Senate approves federal check bill for marijuana licenses
The Senate approved a bill on April 22 that would allow the state to request federal background checks for marijuana license applicants.
The bill’s main focus revises alcohol regulations to streamline enforcement, a measure in review since 2012.
The bill, sponsored by Sen. Peter Micciche, R-Soldotna, also changes statutory language to allow the Department of Public Safety to request federal background checks for commercial marijuana license applicants.
Marijuana Control Board director Cynthia Franklin has held current marijuana license applications, saying the federal background checks are necessary to comply with statute, which forbids a marijuana license to anyone with a felony conviction in the last five years.
The bill will now move to a vote in the House. The bill has not yet been scheduled for a House hearing. The House will next reconvene at 2 pm, April 23.
The original request for federal checks was in House Bill 75, sponsored by Rep. Cathy Tilton, R-Wasilla. HB 75, however, has foundered in conference committee after the Senate and House could not agree on other bill provisions concerning unorganized borough commercial marijuana.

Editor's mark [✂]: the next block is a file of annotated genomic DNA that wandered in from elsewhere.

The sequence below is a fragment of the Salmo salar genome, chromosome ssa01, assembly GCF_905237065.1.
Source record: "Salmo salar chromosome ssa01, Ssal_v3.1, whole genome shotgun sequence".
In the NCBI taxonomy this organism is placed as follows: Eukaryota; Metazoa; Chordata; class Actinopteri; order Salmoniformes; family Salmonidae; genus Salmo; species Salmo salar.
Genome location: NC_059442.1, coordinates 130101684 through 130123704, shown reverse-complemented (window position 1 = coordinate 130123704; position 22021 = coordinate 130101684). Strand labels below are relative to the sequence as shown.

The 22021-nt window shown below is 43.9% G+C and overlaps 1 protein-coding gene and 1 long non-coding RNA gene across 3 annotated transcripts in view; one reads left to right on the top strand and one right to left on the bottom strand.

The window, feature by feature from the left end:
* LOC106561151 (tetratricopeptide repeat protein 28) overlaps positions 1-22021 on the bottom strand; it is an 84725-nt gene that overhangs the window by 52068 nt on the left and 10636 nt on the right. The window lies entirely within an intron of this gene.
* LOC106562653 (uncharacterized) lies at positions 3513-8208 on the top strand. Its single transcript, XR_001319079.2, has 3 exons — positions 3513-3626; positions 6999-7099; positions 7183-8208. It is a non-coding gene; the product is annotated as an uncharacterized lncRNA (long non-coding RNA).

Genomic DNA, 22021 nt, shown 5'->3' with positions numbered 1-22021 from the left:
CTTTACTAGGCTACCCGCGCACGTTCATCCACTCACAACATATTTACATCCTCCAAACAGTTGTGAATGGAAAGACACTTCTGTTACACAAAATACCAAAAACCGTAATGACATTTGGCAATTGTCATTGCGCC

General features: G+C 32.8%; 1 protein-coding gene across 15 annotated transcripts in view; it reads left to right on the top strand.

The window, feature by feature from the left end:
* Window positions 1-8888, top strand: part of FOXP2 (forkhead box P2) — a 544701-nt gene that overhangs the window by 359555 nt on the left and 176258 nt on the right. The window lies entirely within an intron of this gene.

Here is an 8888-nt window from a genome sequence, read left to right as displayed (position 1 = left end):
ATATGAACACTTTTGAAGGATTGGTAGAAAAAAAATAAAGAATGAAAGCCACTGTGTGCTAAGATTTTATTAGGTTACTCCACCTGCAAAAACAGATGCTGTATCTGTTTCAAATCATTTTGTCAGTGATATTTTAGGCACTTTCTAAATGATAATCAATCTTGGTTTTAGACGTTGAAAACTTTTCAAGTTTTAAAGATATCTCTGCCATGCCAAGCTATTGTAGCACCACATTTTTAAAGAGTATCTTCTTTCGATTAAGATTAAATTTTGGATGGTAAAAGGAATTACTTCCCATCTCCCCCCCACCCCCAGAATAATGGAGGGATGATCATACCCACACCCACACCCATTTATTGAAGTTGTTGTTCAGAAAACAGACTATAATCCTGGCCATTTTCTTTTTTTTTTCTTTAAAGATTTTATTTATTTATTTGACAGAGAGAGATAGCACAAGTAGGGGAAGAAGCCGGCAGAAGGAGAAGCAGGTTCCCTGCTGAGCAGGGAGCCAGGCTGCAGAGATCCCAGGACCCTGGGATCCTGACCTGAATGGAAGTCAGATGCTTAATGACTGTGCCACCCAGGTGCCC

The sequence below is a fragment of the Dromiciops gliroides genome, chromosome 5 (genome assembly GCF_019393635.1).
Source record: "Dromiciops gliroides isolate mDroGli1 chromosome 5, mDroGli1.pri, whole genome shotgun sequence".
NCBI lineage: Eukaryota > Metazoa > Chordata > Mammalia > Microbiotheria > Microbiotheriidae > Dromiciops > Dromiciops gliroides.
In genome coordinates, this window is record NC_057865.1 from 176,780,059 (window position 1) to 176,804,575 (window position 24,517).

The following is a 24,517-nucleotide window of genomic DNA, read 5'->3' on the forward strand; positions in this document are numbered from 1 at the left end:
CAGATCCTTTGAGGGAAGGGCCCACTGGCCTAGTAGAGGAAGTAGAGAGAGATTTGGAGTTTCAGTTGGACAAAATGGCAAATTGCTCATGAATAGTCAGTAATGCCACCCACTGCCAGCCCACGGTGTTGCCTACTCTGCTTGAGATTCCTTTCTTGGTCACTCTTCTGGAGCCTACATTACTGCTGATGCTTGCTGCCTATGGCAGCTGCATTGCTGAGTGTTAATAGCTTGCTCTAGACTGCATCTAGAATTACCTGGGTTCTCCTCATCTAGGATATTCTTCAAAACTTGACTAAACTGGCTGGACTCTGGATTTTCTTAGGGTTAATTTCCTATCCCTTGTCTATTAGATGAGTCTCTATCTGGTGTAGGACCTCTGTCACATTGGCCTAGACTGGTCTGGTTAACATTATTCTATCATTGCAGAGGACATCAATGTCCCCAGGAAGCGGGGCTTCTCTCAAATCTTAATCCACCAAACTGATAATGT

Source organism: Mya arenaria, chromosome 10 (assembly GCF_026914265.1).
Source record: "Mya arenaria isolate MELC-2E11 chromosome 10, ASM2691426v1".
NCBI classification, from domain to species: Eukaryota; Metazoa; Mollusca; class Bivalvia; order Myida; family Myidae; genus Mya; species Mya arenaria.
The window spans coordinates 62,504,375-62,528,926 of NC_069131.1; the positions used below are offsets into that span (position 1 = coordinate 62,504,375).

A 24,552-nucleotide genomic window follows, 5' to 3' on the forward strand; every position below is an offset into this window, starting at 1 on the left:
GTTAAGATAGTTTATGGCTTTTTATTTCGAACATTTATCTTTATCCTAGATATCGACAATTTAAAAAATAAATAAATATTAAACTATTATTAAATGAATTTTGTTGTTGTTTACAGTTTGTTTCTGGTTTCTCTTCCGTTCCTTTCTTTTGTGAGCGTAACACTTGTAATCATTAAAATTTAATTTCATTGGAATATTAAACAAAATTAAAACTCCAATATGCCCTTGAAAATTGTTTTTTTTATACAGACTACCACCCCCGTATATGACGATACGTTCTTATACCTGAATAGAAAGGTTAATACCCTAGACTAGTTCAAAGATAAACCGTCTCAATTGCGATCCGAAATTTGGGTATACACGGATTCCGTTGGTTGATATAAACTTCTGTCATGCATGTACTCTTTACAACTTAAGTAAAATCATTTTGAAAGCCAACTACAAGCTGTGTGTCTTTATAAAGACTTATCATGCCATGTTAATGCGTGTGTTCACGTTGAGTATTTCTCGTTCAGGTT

During the last week, in which the Legislature is in overtime past its 90 day mark, a conference committee on HB 75 has cancelled hearings for the bill four times.
The sticking point concerns rural Alaska villages.
The Senate bill would automatically opt unorganized borough villages out of commercial marijuana, as opposed to the rest of the state where statute makes commercial marijuana legal unless localities opt out. Village elders would have their own discussions about whether or not to allow marijuana businesses and decide whether or not to allow them.
DJ Summers can be reached at firstname.lastname@example.org